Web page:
FEZ – Sucks in All Dimensions

Fez Feature

Okay, I don’t normally do this, but I’m stopping you right here.  DO NOT read this article if you haven’t played FEZ.  I’m going to be talking about some things that – even having heard mention of them – will definitely take away from the FEZ experience.  So, here’s a summary of my feelings for the game up front:

FEZ is an incredible experience yet a mediocre game.  It’s difficult to recommend as its unprecedented dependence on its players’ privilege and prior, non-game related knowledge greatly deters players.  If you’re a fan of platformers, there’s some fun to be had in this collect-a-thon, though the rotating mechanic’s novelty will diminish sooner rather than later.  If you’re a completionist, stay away!  The latter puzzles are insanely cryptic, unfair, and nigh impossible, especially if you have no programming or coding knowledge (like me).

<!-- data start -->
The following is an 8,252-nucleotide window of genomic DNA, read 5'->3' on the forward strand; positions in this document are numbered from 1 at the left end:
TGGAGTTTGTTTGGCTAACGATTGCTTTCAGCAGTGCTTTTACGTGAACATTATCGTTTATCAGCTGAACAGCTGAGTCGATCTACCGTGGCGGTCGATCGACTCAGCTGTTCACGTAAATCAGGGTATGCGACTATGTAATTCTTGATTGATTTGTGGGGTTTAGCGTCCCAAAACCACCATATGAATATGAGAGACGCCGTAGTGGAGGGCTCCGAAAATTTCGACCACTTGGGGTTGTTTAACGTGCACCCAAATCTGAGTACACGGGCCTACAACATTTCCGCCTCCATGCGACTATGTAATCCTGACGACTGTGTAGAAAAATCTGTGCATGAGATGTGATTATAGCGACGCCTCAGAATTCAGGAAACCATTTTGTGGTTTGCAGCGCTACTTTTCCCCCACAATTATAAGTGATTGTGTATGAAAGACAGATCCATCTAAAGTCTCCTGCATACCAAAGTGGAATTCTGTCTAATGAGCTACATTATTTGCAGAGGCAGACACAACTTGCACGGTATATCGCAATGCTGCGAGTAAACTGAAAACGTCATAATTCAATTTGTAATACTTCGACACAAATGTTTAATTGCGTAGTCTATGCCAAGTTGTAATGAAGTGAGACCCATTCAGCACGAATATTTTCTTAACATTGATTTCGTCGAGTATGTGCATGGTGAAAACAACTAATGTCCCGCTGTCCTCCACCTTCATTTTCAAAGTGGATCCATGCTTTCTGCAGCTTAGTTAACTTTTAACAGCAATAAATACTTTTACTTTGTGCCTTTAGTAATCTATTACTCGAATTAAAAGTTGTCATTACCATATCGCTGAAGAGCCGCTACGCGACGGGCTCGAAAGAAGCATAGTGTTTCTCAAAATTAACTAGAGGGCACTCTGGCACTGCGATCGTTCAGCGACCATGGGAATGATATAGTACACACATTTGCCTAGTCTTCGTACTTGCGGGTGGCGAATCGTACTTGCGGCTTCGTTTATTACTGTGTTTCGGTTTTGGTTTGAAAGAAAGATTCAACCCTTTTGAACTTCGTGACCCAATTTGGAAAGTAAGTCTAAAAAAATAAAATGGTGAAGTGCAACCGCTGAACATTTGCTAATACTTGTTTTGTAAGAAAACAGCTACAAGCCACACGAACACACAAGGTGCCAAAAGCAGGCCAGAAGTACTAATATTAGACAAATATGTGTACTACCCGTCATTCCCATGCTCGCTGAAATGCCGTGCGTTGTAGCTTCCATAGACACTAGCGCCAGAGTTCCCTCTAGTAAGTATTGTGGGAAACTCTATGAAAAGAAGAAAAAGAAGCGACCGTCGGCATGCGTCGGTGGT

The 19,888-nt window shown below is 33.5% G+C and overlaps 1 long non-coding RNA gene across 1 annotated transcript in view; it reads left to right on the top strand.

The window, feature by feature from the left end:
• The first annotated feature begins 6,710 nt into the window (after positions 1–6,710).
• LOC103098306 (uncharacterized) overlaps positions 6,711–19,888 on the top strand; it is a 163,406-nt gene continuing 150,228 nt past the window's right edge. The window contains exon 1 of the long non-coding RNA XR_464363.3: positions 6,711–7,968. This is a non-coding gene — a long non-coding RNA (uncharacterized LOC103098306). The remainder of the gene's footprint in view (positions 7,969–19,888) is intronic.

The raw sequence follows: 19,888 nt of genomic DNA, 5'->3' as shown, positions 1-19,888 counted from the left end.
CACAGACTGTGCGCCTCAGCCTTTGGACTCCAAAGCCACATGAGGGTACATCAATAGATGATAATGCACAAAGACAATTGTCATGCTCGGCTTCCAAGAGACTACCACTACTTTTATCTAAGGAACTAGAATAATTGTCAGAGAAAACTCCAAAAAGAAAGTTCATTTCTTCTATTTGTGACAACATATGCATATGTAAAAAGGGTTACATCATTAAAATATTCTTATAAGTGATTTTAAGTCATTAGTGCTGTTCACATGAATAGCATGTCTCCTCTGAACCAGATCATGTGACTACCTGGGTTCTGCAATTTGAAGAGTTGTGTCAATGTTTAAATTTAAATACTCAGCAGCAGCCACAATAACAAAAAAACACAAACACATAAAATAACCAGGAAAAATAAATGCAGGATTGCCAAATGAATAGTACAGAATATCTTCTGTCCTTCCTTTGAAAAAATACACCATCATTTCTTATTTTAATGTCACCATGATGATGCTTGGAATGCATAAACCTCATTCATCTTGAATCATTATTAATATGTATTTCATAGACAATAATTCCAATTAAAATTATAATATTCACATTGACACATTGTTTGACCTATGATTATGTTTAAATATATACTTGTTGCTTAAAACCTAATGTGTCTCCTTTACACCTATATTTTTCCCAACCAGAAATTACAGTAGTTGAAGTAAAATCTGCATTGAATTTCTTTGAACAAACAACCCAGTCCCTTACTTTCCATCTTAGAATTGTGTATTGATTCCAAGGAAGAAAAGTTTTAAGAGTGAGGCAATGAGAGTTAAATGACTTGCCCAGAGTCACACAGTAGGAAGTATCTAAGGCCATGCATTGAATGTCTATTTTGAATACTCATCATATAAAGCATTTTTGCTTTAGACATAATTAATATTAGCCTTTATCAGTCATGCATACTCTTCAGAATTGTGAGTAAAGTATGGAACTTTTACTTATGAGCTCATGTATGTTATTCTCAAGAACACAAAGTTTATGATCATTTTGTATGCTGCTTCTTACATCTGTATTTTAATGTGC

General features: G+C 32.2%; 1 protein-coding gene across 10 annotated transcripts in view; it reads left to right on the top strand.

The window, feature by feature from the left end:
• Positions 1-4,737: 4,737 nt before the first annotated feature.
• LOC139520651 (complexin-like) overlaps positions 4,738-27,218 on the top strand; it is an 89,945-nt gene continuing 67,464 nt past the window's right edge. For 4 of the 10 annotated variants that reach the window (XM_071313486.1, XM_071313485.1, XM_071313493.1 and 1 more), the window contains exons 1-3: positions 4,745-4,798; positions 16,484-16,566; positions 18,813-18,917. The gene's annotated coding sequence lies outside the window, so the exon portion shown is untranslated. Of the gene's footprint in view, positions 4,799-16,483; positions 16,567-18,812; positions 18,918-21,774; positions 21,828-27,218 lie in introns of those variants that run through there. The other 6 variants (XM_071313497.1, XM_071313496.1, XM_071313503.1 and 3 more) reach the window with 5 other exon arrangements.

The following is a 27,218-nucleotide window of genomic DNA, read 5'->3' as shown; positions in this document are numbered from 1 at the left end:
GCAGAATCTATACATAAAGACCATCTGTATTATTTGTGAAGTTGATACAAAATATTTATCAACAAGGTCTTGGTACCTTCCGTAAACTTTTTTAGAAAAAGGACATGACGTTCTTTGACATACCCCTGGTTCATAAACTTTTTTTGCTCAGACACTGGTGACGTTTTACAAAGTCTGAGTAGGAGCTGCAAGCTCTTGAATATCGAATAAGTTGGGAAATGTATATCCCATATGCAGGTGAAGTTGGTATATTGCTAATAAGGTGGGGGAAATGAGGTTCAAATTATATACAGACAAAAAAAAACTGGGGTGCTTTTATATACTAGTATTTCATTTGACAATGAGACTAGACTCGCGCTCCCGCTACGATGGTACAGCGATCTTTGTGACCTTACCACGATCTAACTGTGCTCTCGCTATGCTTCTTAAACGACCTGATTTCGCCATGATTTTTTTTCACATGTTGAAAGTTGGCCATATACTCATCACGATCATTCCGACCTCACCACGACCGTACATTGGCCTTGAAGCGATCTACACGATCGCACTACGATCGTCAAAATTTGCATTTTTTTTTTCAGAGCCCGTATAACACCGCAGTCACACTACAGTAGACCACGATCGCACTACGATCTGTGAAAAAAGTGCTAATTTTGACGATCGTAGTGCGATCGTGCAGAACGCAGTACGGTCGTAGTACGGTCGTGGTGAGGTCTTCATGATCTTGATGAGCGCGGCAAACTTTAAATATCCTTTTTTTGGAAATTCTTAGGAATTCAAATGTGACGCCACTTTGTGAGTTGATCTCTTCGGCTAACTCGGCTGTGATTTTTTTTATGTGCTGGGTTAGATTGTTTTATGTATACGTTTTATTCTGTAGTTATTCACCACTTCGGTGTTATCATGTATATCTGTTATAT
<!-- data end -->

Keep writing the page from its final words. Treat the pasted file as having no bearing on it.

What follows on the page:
Well, with that out of the way, I want to talk about some FEZ!  This article is meant for people who’ve already played through FEZ, so I’ll be approaching mechanics and puzzles under the assumption that the reader’s already familiar with these things.  Another great reason why you shouldn’t read this if you haven’t play the game yet!

But, seriously, if you haven’t played it yet, don’t read this or anything else online about it.  It will legitimately ruin things for you.

Fez CoverGame: FEZ

Platform: XBLA, Steam, PC, PSN

Developer: Polytron

Publisher: Trapdoor (PSN)

Release Year: 2012